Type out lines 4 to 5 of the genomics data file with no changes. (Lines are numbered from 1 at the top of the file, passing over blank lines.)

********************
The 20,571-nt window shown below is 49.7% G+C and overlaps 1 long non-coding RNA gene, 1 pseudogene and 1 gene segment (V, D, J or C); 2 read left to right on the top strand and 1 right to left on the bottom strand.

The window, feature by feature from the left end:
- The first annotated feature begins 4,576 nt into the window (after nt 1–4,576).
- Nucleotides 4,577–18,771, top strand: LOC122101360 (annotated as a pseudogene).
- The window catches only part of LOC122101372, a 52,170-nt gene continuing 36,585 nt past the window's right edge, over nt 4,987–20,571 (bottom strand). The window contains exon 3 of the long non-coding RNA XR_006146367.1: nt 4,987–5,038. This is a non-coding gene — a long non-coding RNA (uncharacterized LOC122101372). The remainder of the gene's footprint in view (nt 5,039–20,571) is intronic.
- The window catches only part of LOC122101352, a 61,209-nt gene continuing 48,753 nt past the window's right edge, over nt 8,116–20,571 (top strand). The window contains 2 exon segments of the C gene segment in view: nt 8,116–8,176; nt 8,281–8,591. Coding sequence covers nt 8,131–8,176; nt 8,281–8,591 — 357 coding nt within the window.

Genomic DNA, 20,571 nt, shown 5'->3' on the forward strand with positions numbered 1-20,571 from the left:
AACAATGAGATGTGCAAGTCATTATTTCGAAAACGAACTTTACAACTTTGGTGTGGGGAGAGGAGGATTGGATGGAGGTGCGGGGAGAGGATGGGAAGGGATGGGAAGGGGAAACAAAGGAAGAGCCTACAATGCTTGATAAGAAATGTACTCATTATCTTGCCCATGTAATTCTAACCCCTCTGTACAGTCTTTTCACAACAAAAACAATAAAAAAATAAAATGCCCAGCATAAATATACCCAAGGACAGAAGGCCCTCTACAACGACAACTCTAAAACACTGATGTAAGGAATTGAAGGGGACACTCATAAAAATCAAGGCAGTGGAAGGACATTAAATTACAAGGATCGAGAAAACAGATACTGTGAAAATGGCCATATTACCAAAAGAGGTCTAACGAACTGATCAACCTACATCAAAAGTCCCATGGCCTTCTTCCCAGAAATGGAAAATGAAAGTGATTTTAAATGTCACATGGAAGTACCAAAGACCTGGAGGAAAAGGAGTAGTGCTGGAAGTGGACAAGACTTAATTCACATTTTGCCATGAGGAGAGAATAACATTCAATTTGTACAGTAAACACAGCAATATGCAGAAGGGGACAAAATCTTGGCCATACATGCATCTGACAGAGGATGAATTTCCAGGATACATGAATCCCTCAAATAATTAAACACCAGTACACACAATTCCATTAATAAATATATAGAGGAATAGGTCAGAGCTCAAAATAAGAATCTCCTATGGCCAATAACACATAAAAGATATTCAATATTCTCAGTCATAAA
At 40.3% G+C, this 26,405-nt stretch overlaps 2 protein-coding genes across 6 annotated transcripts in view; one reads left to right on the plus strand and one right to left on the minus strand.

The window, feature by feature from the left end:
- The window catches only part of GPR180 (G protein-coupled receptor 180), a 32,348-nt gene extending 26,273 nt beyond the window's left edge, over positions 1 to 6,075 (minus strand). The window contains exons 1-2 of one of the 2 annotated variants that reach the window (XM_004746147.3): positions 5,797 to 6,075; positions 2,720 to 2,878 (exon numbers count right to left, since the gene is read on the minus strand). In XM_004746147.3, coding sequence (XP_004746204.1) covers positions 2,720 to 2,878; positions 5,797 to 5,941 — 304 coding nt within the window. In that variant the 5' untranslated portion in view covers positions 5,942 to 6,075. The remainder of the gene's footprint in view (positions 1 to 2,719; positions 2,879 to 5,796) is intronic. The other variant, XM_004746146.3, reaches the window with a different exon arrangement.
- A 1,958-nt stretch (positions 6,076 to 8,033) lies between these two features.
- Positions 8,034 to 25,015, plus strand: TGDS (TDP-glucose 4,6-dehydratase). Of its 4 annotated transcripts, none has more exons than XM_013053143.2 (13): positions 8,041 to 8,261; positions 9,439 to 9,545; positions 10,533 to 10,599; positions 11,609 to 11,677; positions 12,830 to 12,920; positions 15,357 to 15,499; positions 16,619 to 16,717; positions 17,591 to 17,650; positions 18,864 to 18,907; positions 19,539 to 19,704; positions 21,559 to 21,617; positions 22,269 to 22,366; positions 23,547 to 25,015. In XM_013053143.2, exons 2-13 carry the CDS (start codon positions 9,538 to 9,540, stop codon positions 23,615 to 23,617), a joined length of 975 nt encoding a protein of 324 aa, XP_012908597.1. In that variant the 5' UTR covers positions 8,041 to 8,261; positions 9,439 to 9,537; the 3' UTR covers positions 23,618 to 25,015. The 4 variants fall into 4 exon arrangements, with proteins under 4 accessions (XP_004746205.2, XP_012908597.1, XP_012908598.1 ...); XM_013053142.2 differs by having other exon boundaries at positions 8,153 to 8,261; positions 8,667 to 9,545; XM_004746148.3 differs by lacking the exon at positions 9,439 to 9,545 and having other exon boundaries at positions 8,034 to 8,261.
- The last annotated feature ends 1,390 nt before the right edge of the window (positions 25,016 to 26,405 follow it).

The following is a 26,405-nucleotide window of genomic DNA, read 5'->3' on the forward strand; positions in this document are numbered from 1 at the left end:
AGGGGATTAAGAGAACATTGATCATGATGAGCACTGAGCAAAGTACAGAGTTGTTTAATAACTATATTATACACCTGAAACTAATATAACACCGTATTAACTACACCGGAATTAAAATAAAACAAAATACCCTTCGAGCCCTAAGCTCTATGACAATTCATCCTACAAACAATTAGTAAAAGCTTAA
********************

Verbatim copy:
- Nucleotides 4,577–18,771, top strand: LOC122101360 (annotated as a pseudogene).
- The window catches only part of LOC122101372, a 52,170-nt gene continuing 36,585 nt past the window's right edge, over nt 4,987–20,571 (bottom strand). The window contains exon 3 of the long non-coding RNA XR_006146367.1: nt 4,987–5,038. This is a non-coding gene — a long non-coding RNA (uncharacterized LOC122101372). The remainder of the gene's footprint in view (nt 5,039–20,571) is intronic.